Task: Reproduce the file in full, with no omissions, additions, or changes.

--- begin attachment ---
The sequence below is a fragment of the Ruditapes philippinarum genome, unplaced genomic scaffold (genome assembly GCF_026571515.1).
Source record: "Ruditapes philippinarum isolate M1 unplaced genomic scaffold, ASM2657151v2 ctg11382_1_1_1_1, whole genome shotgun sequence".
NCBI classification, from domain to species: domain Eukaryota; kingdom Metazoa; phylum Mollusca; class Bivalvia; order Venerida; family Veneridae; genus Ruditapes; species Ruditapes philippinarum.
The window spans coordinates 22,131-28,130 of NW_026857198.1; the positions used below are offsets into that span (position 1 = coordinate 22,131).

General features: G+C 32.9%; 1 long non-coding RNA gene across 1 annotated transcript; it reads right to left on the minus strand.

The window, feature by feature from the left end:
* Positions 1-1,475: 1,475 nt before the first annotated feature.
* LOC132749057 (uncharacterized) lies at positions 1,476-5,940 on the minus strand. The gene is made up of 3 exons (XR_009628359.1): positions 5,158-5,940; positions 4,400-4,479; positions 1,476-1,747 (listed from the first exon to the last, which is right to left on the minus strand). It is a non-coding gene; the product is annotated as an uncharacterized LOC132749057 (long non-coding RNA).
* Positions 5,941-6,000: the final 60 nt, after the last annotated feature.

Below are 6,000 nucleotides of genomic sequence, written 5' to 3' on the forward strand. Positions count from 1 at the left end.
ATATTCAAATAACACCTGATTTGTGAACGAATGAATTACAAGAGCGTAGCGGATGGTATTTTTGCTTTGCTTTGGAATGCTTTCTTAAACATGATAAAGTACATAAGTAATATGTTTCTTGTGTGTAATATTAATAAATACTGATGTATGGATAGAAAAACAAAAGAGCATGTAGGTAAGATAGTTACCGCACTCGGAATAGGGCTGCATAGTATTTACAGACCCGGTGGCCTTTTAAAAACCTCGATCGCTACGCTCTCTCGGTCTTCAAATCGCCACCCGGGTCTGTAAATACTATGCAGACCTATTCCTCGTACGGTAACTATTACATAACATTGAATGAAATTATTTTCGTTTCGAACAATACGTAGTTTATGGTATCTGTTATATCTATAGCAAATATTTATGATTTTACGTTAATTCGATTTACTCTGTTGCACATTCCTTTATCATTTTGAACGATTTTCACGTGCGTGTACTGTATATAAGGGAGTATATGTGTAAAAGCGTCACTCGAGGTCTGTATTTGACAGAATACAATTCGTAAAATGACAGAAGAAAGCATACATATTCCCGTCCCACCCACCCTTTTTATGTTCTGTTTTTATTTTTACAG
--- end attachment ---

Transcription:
The sequence below is a fragment of the Ruditapes philippinarum genome, unplaced genomic scaffold (genome assembly GCF_026571515.1).
Source record: "Ruditapes philippinarum isolate M1 unplaced genomic scaffold, ASM2657151v2 ctg11382_1_1_1_1, whole genome shotgun sequence".
NCBI classification, from domain to species: domain Eukaryota; kingdom Metazoa; phylum Mollusca; class Bivalvia; order Venerida; family Veneridae; genus Ruditapes; species Ruditapes philippinarum.
The window spans coordinates 22,131-28,130 of NW_026857198.1; the positions used below are offsets into that span (position 1 = coordinate 22,131).

General features: G+C 32.9%; 1 long non-coding RNA gene across 1 annotated transcript; it reads right to left on the minus strand.

The window, feature by feature from the left end:
* Positions 1-1,475: 1,475 nt before the first annotated feature.
* LOC132749057 (uncharacterized) lies at positions 1,476-5,940 on the minus strand. The gene is made up of 3 exons (XR_009628359.1): positions 5,158-5,940; positions 4,400-4,479; positions 1,476-1,747 (listed from the first exon to the last, which is right to left on the minus strand). It is a non-coding gene; the product is annotated as an uncharacterized LOC132749057 (long non-coding RNA).
* Positions 5,941-6,000: the final 60 nt, after the last annotated feature.

Below are 6,000 nucleotides of genomic sequence, written 5' to 3' on the forward strand. Positions count from 1 at the left end.
ATATTCAAATAACACCTGATTTGTGAACGAATGAATTACAAGAGCGTAGCGGATGGTATTTTTGCTTTGCTTTGGAATGCTTTCTTAAACATGATAAAGTACATAAGTAATATGTTTCTTGTGTGTAATATTAATAAATACTGATGTATGGATAGAAAAACAAAAGAGCATGTAGGTAAGATAGTTACCGCACTCGGAATAGGGCTGCATAGTATTTACAGACCCGGTGGCCTTTTAAAAACCTCGATCGCTACGCTCTCTCGGTCTTCAAATCGCCACCCGGGTCTGTAAATACTATGCAGACCTATTCCTCGTACGGTAACTATTACATAACATTGAATGAAATTATTTTCGTTTCGAACAATACGTAGTTTATGGTATCTGTTATATCTATAGCAAATATTTATGATTTTACGTTAATTCGATTTACTCTGTTGCACATTCCTTTATCATTTTGAACGATTTTCACGTGCGTGTACTGTATATAAGGGAGTATATGTGTAAAAGCGTCACTCGAGGTCTGTATTTGACAGAATACAATTCGTAAAATGACAGAAGAAAGCATACATATTCCCGTCCCACCCACCCTTTTTATGTTCTGTTTTTATTTTTACAG